Tag Archives: Tanya Fenmore

‘Lisa’ Is a Bizarre Intersection of ’80s Thrillers and ’90s Kids Movies

Some movies feel like time capsules of a shared cultural history. Gary Sherman’s Lisa is a perfect example of this. The movie had a short theatrical release in 1989, but its wider exposure did not come until 1990, with direct-to-video programming opportunities on cable TV.  It has the tone an erotic thriller while also fitting in with Lifetime dramas and 90s kids programming. Pepper in some of the 80s horror and slasher tones (likely due to Sherman’s work on Poltergeist III and Dead & Buried) and you get a tonally bizarre movie that could only be made at this time.

Video rental stores were booming in the 90s. Film producers recognized the benefit in producing low-budget movies that could skip theatrical releases. With the lower cost of productions they could invest a little and hike profits. This lined up with the popularity of erotic thrillers. These sexual, sleazy features could find a market and they didn’t need to pay Michael Douglas or Sharon Stone to star. So the producers of Lisa wanted to give it the same treatment. They pushed a DTV release which displeased Sherman, who believed his film deserved the big screen. Lisa ended up hitting a few hundred screens over one weekend, then immediately went straight-to-video. Unless someone caught one of those select screenings, the majority of audiences saw Lisa thanks to video rentals or premium cable channels.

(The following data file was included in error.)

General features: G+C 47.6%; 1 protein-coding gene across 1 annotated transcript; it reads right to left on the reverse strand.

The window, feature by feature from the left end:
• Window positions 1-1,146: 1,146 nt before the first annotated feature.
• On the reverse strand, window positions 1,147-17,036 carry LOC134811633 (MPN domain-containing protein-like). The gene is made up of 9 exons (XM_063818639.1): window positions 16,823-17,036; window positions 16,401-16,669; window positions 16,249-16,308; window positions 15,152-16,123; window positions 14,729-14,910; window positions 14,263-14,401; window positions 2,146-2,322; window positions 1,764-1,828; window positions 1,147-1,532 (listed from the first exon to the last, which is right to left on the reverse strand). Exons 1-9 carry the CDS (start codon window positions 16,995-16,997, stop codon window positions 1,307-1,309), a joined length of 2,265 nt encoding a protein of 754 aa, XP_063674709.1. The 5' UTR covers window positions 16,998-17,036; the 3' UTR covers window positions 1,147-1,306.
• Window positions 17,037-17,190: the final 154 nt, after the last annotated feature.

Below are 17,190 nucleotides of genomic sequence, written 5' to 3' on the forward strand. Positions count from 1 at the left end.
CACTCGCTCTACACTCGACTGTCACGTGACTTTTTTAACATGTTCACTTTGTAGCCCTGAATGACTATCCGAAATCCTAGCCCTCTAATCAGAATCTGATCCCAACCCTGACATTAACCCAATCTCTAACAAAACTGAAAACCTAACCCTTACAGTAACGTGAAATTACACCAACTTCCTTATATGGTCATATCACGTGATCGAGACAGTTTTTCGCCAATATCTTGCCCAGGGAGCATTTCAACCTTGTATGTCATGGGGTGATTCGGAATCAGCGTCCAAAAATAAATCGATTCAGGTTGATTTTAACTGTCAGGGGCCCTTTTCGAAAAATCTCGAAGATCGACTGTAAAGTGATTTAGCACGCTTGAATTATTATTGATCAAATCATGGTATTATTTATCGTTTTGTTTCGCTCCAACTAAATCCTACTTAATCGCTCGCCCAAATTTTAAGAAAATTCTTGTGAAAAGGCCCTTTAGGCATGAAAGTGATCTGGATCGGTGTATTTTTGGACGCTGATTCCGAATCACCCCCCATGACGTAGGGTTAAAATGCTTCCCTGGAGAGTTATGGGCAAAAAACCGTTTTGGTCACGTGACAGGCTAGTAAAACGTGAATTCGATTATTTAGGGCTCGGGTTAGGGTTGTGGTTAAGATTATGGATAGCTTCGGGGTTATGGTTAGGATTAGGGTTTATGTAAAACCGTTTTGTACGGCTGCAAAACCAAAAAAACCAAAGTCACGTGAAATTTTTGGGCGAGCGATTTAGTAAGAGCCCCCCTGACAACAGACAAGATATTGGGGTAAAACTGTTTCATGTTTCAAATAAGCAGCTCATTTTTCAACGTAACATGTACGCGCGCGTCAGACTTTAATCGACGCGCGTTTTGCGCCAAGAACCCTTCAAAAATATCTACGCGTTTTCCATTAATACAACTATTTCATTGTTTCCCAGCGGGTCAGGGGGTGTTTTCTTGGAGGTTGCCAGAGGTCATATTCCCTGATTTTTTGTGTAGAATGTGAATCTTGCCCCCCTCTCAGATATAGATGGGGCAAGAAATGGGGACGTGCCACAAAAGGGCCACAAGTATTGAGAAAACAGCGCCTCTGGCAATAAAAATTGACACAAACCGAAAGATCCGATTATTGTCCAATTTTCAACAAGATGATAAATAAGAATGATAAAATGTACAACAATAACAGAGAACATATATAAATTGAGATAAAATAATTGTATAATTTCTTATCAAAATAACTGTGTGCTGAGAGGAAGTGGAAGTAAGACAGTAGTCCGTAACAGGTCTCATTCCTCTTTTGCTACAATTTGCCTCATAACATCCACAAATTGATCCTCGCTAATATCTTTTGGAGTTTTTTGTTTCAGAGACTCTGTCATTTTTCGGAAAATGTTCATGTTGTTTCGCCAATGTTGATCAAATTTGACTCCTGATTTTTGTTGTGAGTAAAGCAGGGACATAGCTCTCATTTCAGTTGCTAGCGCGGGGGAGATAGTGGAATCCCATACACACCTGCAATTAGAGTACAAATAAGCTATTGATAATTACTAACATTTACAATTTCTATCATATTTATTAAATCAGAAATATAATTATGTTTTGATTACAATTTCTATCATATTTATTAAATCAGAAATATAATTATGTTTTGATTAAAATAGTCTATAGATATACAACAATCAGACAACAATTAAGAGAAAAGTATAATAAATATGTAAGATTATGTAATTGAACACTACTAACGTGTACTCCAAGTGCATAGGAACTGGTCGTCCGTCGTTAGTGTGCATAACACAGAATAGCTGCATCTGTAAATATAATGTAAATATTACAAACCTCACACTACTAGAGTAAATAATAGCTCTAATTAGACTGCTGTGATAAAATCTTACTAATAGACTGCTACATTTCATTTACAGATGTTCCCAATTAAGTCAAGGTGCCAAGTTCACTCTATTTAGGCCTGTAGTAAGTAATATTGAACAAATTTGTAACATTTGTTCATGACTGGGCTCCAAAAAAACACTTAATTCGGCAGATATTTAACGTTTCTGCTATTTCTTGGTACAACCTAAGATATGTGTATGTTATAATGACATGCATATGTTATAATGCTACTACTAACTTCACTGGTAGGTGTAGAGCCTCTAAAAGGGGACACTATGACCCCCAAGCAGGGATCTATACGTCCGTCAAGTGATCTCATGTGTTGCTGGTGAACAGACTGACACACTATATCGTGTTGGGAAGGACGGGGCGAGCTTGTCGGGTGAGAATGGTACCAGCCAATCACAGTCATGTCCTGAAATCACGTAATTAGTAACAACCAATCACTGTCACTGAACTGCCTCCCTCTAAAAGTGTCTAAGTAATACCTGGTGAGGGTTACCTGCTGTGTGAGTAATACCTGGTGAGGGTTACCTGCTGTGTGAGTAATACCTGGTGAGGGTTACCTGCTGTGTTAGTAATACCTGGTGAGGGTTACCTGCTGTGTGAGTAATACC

Erotic thrillers owe a great deal to film noir, but in Lisa we do not have the gumshoe detective or the femme fatale. Instead there’s the spunky wannabe detective. Lisa (Staci Keanan) is a prototype of the kid detective trope that becomes popular just a few years later (Harriet the Spy, Nancy Drew, That Darn Cat). While Lisa is this pseudo kid detective, she doesn’t know she is solving a crime.